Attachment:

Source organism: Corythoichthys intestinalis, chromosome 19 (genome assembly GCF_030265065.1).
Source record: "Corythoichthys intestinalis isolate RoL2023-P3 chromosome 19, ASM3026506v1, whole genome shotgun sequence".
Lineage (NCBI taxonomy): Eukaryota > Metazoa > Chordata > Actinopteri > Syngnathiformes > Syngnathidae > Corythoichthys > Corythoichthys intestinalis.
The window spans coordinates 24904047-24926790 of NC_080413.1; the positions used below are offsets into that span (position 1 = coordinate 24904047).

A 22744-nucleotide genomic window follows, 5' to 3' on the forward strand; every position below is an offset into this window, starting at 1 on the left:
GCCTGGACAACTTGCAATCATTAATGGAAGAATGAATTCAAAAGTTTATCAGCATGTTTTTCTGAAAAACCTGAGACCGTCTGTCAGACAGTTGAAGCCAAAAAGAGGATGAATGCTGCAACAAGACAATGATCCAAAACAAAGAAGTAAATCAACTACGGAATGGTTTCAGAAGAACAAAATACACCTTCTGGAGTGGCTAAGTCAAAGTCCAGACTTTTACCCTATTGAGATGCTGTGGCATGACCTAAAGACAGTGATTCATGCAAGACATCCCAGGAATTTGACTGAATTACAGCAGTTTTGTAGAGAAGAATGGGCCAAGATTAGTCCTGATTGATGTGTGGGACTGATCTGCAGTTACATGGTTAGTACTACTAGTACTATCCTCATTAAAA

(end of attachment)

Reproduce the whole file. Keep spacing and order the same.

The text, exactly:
Source organism: Corythoichthys intestinalis, chromosome 19 (genome assembly GCF_030265065.1).
Source record: "Corythoichthys intestinalis isolate RoL2023-P3 chromosome 19, ASM3026506v1, whole genome shotgun sequence".
Lineage (NCBI taxonomy): Eukaryota > Metazoa > Chordata > Actinopteri > Syngnathiformes > Syngnathidae > Corythoichthys > Corythoichthys intestinalis.
The window spans coordinates 24904047-24926790 of NC_080413.1; the positions used below are offsets into that span (position 1 = coordinate 24904047).

A 22744-nucleotide genomic window follows, 5' to 3' on the forward strand; every position below is an offset into this window, starting at 1 on the left:
GCCTGGACAACTTGCAATCATTAATGGAAGAATGAATTCAAAAGTTTATCAGCATGTTTTTCTGAAAAACCTGAGACCGTCTGTCAGACAGTTGAAGCCAAAAAGAGGATGAATGCTGCAACAAGACAATGATCCAAAACAAAGAAGTAAATCAACTACGGAATGGTTTCAGAAGAACAAAATACACCTTCTGGAGTGGCTAAGTCAAAGTCCAGACTTTTACCCTATTGAGATGCTGTGGCATGACCTAAAGACAGTGATTCATGCAAGACATCCCAGGAATTTGACTGAATTACAGCAGTTTTGTAGAGAAGAATGGGCCAAGATTAGTCCTGATTGATGTGTGGGACTGATCTGCAGTTACATGGTTAGTACTACTAGTACTATCCTCATTAAAA